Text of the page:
The US Army is looking to replace its aging tracked snow vehicle, tapping two defense firms to build prototypes for the service. As the world braces for the consequences of an increasingly warming climate, the Pentagon has been looking toward the Arctic as a new theater in which to expand its patrols.
Oshkosh Defense announced Monday it had been selected by the National Advanced Mobility Consortium, a US government partner, to jointly develop a prototype vehicle to the Cold Weather All-Terrain Vehicle (CATV) competition with ST Engineering. The other firm competing against Oshkosh is BAE Systems, Tim Goddette, head of the Army’s Combat Support & Combat Service Support program, told Defense News.
Since the 1980s, the US military has relied on Swedish firm Hägglunds’ Bandvagn 206 tracked articulated snowcrawler to navigate the colder parts of the globe, dubbing it the Small Unit Support Vehicle (SUSV). Although light enough to be airlifted and adaptive enough to be fitted out for a variety of different missions ranging from transport to anti-tank warfare, the SUSVs are out of production and have become increasingly hard to maintain - a problem plaguing other legacy Pentagon equipment, too.
ST Engineering’s Bronco 3 all-terrain tracked carrier, an articulated vehicle similar to the SUSV that’s presently used by Singapore and Thailand and formerly by the British Army, is to be modified for the competition. The Bronco 3 previously completed Arctic testing in 2019, although the Army’s demands exceed its previous uses.
“The new vehicle design will be built with the combined expertise of Oshkosh Defense and draws on the rich heritage of the Bronco family of vehicles, a proven, robust and versatile articulated platform which has been in operation since 2001,” Lee Shiang Long, the chief of Land Systems at ST Engineering, said in the Monday release. The document notes they will deliver two models to the Army: one a General Purpose model that can be used for troop transport or casualty evacuation, and another Cargo model, although it notes the vehicle could also be used in a Command & Control configuration.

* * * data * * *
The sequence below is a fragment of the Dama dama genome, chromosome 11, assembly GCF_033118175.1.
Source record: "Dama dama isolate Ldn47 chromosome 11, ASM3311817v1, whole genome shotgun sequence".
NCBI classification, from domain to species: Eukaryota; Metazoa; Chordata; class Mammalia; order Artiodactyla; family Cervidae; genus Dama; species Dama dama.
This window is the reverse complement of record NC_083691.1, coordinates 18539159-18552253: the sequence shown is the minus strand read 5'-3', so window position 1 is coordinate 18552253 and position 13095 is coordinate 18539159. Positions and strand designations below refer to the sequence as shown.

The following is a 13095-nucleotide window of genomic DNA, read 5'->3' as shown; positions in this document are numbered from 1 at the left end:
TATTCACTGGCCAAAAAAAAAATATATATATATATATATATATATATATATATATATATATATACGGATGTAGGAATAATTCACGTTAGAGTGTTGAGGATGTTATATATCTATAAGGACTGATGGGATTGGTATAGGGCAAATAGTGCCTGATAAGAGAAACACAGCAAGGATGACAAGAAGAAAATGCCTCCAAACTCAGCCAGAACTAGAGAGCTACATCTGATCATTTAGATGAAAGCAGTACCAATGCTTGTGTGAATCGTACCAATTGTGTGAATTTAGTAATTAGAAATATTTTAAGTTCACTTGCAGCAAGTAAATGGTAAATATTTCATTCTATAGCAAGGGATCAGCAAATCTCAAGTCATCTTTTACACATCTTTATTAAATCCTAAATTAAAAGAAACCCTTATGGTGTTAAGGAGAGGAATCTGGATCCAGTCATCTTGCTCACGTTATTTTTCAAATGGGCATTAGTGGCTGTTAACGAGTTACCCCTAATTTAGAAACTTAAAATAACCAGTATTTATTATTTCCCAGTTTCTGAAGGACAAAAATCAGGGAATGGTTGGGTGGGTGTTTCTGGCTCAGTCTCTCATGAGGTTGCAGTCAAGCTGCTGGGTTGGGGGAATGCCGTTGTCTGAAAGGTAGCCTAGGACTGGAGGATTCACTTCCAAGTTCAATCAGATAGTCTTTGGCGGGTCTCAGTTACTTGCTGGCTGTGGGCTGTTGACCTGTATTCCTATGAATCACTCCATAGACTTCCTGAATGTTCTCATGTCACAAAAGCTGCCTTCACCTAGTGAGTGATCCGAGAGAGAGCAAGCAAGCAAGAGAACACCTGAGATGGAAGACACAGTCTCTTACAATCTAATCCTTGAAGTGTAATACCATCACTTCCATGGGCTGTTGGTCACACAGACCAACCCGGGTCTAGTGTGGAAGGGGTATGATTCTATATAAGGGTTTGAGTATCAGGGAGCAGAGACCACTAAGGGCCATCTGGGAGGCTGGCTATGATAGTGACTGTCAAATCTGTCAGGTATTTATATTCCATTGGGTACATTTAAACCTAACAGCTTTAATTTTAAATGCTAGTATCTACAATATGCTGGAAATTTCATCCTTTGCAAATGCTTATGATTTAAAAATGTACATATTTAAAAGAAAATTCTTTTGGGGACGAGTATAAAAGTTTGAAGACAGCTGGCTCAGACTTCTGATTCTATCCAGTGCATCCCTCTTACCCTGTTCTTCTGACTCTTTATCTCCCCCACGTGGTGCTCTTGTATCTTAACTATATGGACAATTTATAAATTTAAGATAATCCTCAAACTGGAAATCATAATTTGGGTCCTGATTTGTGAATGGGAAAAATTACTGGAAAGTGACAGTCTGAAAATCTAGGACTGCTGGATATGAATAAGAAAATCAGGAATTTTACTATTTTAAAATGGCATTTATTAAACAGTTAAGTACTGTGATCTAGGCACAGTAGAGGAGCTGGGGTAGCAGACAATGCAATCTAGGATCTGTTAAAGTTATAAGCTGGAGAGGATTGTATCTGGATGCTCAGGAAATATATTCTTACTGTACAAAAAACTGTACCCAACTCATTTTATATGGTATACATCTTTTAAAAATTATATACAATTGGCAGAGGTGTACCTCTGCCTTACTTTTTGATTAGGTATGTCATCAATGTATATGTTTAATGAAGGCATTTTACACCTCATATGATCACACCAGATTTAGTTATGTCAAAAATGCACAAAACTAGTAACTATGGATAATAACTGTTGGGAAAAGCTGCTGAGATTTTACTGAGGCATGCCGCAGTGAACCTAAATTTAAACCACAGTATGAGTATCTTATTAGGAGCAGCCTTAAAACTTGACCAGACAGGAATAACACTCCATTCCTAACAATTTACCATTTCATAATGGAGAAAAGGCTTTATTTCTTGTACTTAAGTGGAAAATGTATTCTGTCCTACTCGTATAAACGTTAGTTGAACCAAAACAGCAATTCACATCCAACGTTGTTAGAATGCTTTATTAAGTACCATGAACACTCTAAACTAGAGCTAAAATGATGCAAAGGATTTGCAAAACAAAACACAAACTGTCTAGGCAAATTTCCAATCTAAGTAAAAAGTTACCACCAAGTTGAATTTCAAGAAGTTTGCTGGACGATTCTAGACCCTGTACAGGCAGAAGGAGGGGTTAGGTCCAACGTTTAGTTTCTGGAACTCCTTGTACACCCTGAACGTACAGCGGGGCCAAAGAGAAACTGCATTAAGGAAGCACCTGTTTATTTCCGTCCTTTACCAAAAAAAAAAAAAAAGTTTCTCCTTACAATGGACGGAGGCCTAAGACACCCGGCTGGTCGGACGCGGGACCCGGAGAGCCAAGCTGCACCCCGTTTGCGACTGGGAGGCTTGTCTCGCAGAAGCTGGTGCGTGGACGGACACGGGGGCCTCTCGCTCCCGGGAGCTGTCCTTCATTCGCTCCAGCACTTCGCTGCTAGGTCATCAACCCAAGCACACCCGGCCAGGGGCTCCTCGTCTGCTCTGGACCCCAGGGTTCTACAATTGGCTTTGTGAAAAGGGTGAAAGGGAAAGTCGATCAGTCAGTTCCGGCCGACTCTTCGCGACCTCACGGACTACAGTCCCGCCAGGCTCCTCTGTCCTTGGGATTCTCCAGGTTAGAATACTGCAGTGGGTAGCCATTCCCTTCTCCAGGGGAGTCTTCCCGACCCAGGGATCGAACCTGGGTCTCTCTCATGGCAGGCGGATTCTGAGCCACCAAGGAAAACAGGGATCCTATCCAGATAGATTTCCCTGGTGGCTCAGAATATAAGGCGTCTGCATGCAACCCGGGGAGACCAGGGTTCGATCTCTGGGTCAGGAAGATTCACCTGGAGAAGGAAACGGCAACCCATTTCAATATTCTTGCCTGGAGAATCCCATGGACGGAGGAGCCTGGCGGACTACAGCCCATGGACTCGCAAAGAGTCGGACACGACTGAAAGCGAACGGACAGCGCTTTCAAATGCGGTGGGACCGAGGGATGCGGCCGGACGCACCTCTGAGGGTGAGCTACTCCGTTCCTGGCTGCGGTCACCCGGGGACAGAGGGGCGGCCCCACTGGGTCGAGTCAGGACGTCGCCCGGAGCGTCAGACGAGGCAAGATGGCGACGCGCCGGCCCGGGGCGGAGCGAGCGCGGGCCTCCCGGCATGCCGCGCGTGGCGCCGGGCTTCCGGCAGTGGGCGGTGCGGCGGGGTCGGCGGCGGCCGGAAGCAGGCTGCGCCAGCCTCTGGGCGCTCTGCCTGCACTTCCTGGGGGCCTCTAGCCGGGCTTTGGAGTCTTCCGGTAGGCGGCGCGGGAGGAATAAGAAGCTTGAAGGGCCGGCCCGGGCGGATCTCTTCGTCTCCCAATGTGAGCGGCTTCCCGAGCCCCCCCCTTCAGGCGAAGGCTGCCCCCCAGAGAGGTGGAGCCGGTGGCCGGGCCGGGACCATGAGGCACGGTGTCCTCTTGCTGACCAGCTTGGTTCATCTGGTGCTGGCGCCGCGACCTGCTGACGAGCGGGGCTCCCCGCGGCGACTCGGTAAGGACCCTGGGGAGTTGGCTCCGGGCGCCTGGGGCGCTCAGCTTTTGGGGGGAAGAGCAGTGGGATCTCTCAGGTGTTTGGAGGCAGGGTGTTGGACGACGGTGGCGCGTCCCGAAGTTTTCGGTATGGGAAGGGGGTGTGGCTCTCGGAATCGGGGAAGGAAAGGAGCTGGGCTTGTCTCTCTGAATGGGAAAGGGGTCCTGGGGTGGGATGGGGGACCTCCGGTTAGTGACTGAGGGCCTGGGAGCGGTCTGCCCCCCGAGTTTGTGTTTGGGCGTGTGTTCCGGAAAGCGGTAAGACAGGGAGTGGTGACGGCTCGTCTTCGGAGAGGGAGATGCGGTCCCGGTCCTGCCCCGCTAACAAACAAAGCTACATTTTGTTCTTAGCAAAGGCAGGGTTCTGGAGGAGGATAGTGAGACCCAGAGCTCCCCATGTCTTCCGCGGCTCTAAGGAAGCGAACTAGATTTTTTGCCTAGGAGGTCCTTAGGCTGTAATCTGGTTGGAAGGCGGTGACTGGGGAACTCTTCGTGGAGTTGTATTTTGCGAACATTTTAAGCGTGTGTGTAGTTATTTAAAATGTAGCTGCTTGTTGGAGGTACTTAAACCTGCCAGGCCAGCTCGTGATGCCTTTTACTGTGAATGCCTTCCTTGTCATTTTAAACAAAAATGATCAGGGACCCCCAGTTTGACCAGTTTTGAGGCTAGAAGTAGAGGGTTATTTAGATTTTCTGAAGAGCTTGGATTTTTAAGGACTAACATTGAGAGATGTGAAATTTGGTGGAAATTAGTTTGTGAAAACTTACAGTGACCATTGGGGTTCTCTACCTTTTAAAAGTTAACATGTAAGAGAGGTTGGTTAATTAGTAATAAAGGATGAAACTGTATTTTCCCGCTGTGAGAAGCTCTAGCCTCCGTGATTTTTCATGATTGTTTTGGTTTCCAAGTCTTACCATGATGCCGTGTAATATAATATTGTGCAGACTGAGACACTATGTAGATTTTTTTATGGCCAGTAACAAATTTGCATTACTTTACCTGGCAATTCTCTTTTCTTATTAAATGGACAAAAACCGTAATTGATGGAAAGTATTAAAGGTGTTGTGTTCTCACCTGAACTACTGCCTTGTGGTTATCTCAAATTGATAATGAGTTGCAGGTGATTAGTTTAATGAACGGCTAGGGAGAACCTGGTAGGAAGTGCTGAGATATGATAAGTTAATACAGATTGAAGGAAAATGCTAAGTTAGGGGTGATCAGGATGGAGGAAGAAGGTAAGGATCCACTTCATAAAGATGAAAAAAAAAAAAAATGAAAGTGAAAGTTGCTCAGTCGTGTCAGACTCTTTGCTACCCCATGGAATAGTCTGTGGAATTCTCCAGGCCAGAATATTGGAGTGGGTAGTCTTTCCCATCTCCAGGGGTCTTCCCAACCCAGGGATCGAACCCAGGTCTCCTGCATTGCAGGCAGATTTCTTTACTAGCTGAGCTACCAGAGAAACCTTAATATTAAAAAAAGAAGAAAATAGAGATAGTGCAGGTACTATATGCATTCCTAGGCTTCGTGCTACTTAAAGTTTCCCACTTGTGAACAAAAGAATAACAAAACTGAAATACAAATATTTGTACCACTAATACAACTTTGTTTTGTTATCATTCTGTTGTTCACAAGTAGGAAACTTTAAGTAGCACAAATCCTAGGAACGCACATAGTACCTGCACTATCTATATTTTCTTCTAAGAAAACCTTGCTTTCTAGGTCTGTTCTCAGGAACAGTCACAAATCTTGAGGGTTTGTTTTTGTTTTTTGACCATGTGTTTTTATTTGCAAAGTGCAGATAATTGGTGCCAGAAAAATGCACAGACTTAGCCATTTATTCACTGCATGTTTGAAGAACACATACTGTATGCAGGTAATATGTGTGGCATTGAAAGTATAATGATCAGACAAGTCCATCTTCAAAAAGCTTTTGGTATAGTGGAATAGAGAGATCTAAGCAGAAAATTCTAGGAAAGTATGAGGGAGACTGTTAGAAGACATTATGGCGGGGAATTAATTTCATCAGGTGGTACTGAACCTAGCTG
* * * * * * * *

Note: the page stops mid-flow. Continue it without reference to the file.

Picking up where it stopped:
BAE has yet to issue its own press release on the contract, but since the company now owns Hägglunds, it stands to reason its Bandvagn S10 “Beowulf” all terrain armoured vehicle, tracked and articulated like the Bandvagn 206 but considerably larger and newer, will serve as the basis for its entry.
According to Defense News, the prototypes must be delivered to the Army by June 14, at which point they will be sent to the Cold Regions Test Center at Fort Greely in central Alaska for testing until December. The prototypes will be judged based on payload, mobility, crush resistance, transportability, and how well they cope with amphibious demands, with the Army making the final decision by June 2022.
The Earth’s polar regions have been getting increased attention from many nations as the warming global climate threatens to leave vast parts of the Arctic Ocean ice-free. Russia, which has more miles of coastline in the region than any other nation, has emphasized the potential of the Northern Sea Route, and China has explored fishing in the region and the opening of a “Polar Silk Road” as part of the Belt and Road infrastructure megaproject.
The US, too, has looked at expanding offshore petroleum drilling in the Arctic Ocean, but also placed a major focus on military operations in the region, including weighing conducting “freedom of navigation operations” (FONOPS) against Russian maritime claims, like those it presently performs in the South China Sea against Chinese and Vietnamese claims.
However, US policy thinkers have criticized the Pentagon’s disjointed Arctic policy, with the hawkish Center for Strategic and International Studies think tank claiming last May that US Arctic strategy has “no coherence to it,” apart from reacting to other nations’ moves.
Last year was the first time in 40 years a US Navy warship entered the Barents Sea, north of Scandinavia, and the Navy has looked at renewing rights to installations in the region. In January, the Pentagon said it intended to soon test the AGM-179A Joint Air-to-Ground Missile (JAGM), which was likely used to assassinate Iranian Maj. Gen. Qasem Soleimani outside Baghdad last year, in Arctic conditions.